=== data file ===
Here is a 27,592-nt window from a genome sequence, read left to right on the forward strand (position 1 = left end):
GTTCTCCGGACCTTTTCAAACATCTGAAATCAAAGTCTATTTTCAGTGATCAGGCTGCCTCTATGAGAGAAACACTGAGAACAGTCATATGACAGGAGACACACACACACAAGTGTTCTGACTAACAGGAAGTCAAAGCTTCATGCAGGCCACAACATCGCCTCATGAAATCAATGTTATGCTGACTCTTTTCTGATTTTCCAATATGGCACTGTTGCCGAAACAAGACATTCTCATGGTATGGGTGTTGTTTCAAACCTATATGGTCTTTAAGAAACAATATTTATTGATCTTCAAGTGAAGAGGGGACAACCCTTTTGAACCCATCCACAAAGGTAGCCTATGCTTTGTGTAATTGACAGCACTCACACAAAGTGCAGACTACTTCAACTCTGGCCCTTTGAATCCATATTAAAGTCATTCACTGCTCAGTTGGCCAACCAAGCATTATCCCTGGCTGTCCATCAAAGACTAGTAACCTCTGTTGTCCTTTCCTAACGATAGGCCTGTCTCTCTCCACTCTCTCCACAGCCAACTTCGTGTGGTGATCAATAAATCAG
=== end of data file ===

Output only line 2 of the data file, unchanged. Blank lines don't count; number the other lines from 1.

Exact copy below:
GTTCTCCGGACCTTTTCAAACATCTGAAATCAAAGTCTATTTTCAGTGATCAGGCTGCCTCTATGAGAGAAACACTGAGAACAGTCATATGACAGGAGACACACACACACAAGTGTTCTGACTAACAGGAAGTCAAAGCTTCATGCAGGCCACAACATCGCCTCATGAAATCAATGTTATGCTGACTCTTTTCTGATTTTCCAATATGGCACTGTTGCCGAAACAAGACATTCTCATGGTATGGGTGTTGTTTCAAACCTATATGGTCTTTAAGAAACAATATTTATTGATCTTCAAGTGAAGAGGGGACAACCCTTTTGAACCCATCCACAAAGGTAGCCTATGCTTTGTGTAATTGACAGCACTCACACAAAGTGCAGACTACTTCAACTCTGGCCCTTTGAATCCATATTAAAGTCATTCACTGCTCAGTTGGCCAACCAAGCATTATCCCTGGCTGTCCATCAAAGACTAGTAACCTCTGTTGTCCTTTCCTAACGATAGGCCTGTCTCTCTCCACTCTCTCCACAGCCAACTTCGTGTGGTGATCAATAAATCAG